The reversible process of histone acetylation occurring at the ϵ-amino group of lysine residues in the N-terminal tails of core histones mediates conformational changes in nucleosomes, and is controlled by HATs and HDACs. The anticancer effects of HDAC inhibitors are well known and have been shown in clinical trials. In contrast, the chemotherapeutic potential of HATs has not yet been established. The role of HATs in cancer is complex. Because maintaining a specific histone acetylation process is crucial to various cell functions such as cell cycle progression, DNA repair, cell proliferation and differentiation, mutations and/or chromosomal translocations involving HAT genes result in development of malignancies. Loss of p300 heterozygosity and p300 mutations is associated with glioblastoma and colorectal cancer. CBP knockout mice had an increased incidence of cancers as well as defects in cell proliferation. Thus, p300/CBP appears to exert both tumor suppressor and tumor promoter properties, depending on the specific cellular context. Experiments with HAT inhibitors showed a clear correlation between the HAT-inhibitor potency of these compounds and their effects on cell proliferation, suggesting that HAT inhibitors have a potential role in cancer therapy.43, 44 In addition, coexposure of an HDAC inhibitor such as Trichostatin A improves the anticancer activity of low concentrations of curcumin in human leukemia cells,45 providing evidence that inhibition of HDACs and HATs together may be a novel strategy for cancer treatment.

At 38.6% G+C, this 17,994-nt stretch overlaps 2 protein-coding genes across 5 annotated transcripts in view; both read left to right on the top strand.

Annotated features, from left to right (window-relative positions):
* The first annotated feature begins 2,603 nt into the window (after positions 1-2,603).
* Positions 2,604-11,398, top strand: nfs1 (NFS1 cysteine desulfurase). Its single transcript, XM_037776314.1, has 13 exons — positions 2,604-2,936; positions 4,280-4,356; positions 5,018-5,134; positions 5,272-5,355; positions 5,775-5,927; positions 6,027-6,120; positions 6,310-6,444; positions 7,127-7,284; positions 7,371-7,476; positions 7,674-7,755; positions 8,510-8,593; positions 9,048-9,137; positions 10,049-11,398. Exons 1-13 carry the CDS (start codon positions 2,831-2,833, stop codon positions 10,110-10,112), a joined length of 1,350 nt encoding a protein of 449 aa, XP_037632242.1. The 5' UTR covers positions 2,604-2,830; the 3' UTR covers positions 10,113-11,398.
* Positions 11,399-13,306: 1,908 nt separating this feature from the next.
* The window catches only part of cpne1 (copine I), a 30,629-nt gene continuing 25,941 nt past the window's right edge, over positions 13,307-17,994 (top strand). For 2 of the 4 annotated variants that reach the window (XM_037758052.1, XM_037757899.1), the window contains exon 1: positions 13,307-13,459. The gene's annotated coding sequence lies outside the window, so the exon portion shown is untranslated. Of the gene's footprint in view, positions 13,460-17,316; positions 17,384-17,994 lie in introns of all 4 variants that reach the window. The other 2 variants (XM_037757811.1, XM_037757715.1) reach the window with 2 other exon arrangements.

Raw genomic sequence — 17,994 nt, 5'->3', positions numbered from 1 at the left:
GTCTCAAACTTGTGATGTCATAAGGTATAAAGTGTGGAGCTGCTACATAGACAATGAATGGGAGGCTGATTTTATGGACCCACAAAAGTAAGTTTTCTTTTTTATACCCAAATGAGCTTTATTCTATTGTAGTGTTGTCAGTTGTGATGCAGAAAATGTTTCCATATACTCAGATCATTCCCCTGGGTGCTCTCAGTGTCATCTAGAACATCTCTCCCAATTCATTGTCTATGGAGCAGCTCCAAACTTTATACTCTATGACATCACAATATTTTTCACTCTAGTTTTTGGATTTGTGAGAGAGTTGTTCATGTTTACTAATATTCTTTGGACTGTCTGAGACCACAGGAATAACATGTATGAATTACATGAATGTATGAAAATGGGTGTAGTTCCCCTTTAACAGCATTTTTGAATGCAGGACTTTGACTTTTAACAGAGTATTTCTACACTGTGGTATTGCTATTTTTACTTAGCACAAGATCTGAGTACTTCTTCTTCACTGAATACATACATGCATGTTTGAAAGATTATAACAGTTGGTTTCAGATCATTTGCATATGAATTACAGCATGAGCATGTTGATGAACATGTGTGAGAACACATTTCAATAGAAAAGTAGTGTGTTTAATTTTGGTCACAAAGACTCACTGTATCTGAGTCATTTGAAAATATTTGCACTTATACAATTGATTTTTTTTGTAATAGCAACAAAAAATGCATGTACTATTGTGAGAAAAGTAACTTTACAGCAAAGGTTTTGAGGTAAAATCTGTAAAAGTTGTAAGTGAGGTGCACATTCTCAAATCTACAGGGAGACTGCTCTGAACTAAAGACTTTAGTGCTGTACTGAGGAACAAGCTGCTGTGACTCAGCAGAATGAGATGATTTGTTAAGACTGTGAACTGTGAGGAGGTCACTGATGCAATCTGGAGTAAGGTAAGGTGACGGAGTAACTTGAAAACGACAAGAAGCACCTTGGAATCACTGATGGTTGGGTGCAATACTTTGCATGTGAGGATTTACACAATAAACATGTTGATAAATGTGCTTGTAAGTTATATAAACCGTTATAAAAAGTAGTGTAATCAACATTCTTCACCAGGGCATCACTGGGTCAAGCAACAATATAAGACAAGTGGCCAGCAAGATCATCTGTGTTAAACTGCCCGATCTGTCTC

When HATs and HDACs are physically linked as a complex they interact with other regulators.46 One might hypothesize that optimal therapeutic regimens can be developed by modulating histone acetylation along with other therapeutic approaches such as inhibition of DNA methylation, intracellular signal transduction pathways, and transcriptional factors, and induction of apoptotic pathways.47 In addition to its direct interaction with intracellular signal transduction pathways, curcumin has enormous potential to be developed as an epigenetic agent. Specifically, its suppression of methylation and HATs warrants further exploration.
Although curcumin is able to directly interact with multiple intracellular signal transduction pathways and other target proteins, accumulating data support the concept that epigenetic modulation by curcumin might play a major role in cancer treatment. Thus, an understanding and application of the findings cited in this review will facilitate clinical development of curcumin in combination with other anticancer agents for cancer treatment.
We thank Joann Aaron in the Department of Investigational Cancer Therapeutics at The University of Texas M. D. Anderson Cancer Center for editing the article.